Egypt Junta’s Cairo Crackdown ‘Postponed,’ Officials Say

Protests Seen as Prohibitively Large

The Egypt junta’s last two crackdowns on sit-in demonstrations in Cairo ended identically, with a significant percentage of the protesters dead and a solid majority wounded.

That inability to disperse protests in any way but mass-murder is seen as a major liability for the junta at this point, and promises of crackdowns on two camps today never came, with analysts saying the many thousands who turned out would’ve made such a crackdown prohibitively bloody, and was likely to spark an international backlash.

Egypt’s military has gotten away with last month’s coup more or less scot-free, with the US government and others eagerly backing the new military regime after not particularly liking the government Egyptians elected in last year’s historic votes. Cynically backing a coup as “democratic reform” isn’t going to be sustainable for many of those countries, however, if the military’s massacres continue.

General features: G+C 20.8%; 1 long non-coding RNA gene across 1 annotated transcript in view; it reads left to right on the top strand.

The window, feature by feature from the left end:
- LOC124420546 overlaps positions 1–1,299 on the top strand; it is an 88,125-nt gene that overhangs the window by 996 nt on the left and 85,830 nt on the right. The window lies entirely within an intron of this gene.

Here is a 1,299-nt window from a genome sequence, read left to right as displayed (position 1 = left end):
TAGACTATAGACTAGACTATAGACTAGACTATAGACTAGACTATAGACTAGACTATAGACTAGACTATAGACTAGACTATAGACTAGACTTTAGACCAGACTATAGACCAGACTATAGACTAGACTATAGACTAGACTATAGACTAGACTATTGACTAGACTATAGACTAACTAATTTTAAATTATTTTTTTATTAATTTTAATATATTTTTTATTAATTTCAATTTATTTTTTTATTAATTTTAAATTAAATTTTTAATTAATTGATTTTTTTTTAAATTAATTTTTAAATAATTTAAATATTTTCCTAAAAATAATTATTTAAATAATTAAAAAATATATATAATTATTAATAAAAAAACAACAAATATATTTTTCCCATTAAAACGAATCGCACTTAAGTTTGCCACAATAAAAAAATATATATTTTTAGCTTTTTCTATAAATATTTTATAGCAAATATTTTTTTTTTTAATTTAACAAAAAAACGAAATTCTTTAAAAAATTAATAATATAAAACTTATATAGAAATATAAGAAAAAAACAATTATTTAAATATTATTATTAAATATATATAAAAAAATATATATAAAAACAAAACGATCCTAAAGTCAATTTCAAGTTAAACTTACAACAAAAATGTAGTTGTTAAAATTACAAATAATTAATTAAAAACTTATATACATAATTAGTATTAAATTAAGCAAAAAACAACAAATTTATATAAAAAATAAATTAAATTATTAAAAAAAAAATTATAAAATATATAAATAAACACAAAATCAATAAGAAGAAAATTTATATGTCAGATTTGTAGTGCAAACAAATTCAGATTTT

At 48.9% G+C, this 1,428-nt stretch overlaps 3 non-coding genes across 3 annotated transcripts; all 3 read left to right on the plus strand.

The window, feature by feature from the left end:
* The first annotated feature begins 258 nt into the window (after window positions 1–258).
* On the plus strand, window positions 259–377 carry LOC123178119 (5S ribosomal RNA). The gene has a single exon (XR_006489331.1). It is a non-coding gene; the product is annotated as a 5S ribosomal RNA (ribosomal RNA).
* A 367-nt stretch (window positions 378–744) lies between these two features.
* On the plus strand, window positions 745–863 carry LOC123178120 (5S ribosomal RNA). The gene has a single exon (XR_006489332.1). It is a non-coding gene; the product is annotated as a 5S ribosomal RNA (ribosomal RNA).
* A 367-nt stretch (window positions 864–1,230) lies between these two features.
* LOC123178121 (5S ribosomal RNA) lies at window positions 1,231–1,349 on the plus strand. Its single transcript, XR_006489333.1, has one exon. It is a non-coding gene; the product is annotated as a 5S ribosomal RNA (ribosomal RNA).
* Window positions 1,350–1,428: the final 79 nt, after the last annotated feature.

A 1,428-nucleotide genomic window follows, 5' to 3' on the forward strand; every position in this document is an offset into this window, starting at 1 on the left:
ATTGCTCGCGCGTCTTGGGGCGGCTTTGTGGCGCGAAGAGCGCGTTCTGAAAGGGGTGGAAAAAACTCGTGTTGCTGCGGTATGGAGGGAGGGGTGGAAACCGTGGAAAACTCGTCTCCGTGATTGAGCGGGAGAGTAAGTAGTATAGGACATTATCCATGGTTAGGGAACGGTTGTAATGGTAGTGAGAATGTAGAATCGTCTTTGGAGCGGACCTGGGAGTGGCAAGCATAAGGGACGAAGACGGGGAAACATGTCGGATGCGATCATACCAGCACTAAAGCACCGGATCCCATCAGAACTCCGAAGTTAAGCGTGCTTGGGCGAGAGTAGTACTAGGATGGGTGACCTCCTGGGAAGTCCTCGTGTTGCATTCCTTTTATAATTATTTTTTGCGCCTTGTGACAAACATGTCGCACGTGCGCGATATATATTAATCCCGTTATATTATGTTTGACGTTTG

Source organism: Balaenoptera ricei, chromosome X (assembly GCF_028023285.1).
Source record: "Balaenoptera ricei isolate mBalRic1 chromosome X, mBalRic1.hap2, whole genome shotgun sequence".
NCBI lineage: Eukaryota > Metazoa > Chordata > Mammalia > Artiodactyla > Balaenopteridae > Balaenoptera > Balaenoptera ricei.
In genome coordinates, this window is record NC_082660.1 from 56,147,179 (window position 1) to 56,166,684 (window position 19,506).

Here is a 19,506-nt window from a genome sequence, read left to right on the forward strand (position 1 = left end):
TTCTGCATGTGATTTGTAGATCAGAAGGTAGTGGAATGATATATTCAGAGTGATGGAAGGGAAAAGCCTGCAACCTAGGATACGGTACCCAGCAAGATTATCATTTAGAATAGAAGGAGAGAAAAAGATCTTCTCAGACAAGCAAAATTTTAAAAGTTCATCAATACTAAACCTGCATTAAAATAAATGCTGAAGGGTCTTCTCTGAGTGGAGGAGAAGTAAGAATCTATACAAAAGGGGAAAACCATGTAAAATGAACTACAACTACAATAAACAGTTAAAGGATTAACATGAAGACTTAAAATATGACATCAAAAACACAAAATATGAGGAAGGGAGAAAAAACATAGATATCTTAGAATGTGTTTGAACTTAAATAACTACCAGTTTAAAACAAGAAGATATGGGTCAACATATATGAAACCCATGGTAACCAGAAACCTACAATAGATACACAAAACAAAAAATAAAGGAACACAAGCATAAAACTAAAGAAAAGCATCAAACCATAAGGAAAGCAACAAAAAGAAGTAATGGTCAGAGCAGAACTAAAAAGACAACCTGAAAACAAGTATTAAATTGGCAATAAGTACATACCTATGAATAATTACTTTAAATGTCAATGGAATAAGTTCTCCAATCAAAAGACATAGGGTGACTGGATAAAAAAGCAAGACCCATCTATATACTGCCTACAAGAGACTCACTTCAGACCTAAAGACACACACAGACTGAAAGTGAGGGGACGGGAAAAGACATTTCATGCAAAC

Officials say that the crackdown wasn’t cancelled but merely postponed, though they provided no indication when they might resume the plan. Junta leaders had previously ordered police to use “any means necessary” to force anti-coup demonstrators off the streets, insisting they were “terrorists” and were also disrupting traffic.

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Author: Jason Ditz

Jason Ditz is news editor of Antiwar.com.